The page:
Have you ever seen people in the gym doing the exact opposite of what you were taught? Chances are that one of you is doing it incorrectly. But how do you know who's doing it right? And who can you trust when it comes to fitness myths and facts?
Ben Cohen, an accomplished collegiate strength coach and founder of Ben Cohen Athletic Advising, offers the truth about several fitness myths, and what you need to know to ensure your workouts are safe and effective.
1. There Is no Such Thing as Spot Reduction
Trying to lose your gut by doing sit-ups is futile. One million ab exercises a day won't flatten a stomach that is covered in layers of fat.
Burning calories through frequent, consistent cardio would help shed that belly fat. A calorie deficit helps the belly, and a lot of other body parts, get smaller.
Eventually, the ab exercises will help tone the ab muscles, which will become visible when the excess fat is gone.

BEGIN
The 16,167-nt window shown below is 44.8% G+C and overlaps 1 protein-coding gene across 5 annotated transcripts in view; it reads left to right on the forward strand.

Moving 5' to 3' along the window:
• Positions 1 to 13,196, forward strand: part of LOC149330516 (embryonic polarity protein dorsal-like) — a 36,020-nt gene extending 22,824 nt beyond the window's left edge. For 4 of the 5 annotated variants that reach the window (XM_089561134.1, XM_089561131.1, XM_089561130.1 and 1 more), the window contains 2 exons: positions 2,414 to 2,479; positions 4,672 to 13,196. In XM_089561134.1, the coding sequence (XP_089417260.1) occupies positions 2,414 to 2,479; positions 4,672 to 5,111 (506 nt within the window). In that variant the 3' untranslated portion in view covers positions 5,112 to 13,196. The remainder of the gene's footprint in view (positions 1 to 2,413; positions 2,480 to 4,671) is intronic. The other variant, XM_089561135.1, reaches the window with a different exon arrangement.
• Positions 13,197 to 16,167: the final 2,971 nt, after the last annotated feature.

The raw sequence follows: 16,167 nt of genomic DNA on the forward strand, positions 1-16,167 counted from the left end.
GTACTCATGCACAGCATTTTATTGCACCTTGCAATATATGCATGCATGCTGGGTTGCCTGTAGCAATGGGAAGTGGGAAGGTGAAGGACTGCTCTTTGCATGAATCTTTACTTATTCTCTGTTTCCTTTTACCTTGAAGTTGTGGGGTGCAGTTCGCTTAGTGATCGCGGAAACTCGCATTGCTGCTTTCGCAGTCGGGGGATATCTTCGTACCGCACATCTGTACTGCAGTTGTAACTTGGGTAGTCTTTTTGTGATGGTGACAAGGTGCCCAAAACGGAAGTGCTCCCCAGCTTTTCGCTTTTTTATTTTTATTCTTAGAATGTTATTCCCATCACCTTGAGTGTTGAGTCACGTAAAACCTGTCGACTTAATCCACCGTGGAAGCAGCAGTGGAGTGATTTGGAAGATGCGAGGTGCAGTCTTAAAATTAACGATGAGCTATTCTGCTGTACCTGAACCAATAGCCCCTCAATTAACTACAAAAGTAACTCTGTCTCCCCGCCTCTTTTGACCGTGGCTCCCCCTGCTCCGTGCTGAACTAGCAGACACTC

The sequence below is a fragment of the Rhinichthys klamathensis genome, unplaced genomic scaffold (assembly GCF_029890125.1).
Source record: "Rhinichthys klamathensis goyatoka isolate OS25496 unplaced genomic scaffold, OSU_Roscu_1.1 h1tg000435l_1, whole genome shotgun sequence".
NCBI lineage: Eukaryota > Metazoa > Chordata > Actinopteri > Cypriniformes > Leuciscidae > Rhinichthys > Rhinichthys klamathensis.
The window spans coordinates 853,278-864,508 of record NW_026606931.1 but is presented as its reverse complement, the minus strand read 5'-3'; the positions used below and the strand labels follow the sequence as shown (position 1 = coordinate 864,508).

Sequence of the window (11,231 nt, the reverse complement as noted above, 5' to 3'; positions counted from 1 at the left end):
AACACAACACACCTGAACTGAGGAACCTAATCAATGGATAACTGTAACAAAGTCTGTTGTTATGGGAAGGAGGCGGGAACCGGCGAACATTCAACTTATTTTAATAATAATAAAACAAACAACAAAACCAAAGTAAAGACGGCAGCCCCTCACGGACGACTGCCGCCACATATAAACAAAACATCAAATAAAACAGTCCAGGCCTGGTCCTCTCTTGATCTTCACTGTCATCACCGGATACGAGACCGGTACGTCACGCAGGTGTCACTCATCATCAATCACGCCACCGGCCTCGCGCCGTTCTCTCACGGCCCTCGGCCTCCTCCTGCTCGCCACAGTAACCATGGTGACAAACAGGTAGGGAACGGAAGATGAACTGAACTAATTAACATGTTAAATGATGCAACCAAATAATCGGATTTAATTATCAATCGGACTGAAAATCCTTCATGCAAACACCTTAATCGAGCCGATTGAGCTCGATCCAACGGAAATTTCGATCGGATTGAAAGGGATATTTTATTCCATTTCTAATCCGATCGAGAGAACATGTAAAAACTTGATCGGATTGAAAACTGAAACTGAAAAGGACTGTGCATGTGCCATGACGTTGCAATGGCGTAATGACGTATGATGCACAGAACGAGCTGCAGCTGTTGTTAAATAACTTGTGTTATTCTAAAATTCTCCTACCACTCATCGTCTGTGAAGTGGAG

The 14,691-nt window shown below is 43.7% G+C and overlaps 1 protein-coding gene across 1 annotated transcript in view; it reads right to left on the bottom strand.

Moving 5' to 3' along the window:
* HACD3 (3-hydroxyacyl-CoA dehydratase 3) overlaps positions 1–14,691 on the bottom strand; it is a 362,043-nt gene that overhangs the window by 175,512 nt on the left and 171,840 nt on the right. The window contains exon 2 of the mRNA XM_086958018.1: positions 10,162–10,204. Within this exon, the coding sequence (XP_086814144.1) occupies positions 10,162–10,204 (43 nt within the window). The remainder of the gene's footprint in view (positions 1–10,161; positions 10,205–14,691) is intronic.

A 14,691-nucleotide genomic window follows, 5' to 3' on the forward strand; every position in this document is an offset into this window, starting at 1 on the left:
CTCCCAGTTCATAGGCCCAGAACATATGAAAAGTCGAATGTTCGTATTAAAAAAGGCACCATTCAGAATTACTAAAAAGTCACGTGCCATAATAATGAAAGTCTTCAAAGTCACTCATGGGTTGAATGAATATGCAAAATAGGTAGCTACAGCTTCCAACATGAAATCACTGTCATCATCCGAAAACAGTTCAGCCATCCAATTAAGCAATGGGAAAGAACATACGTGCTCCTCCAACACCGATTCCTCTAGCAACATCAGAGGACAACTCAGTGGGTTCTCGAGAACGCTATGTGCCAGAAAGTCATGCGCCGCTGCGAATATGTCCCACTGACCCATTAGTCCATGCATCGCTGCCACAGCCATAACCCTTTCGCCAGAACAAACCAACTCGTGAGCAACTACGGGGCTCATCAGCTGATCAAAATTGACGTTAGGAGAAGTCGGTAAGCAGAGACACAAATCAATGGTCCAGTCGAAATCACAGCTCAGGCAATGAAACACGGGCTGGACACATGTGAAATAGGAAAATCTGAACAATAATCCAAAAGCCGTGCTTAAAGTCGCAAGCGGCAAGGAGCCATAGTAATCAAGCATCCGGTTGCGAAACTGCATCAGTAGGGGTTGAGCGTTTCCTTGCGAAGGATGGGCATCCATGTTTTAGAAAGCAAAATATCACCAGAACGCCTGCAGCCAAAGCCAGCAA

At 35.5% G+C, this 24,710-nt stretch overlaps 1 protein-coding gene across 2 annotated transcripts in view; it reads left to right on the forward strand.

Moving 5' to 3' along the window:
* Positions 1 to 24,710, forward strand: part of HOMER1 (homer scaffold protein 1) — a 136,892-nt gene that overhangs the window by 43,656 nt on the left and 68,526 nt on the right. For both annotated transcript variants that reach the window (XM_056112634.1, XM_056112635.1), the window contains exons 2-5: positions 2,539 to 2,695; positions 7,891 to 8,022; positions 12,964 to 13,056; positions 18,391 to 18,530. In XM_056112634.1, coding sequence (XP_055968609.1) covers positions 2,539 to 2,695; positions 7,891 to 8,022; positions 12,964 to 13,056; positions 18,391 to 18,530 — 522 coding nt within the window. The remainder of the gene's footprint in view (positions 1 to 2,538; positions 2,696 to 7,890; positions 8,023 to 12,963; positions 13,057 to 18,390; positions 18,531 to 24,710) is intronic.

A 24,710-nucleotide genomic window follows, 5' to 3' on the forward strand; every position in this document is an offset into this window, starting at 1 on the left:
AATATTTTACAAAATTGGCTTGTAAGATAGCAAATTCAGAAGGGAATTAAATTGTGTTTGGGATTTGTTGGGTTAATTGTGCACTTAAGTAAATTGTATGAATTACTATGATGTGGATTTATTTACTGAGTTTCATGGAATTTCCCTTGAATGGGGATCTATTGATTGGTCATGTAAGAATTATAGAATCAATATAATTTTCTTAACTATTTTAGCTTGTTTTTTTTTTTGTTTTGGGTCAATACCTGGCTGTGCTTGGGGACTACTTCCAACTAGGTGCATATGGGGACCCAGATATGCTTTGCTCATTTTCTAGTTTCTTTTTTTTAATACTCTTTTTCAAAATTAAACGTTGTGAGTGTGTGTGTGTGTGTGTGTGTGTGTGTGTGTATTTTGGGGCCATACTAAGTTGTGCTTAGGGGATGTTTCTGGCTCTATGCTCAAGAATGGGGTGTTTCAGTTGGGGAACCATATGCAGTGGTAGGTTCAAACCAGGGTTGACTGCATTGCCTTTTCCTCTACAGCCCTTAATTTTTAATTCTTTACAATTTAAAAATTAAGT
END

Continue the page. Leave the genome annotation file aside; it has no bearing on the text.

2. Easy Bar Curls Are Not a Good Bicep Exercise
That curvy-looking thing you see people in the gym using to curl a ton of weight is not isolating a beneficial part of the bicep. That specific position, with the thumbs facing up, takes the tension out of the bicep when curling.
Straight-bar bicep curls, with the palm facing up, are best.
3. Lat Pull-Downs, in Front of the Face to the Chest, Are More Effective
Pulling the bar behind the head can hurt your shoulders, as most people don't have the range of motion to safely do this.
4. You Don't Have Lower, Middle and Upper abs
It's all one muscle. To effectively target regions of your erectus abdominus, you need to pre-fatigue certain parts of it. With a crunch series, for instance, you'll need to fatigue the top of your abs, then the middle in order to get to the bottom.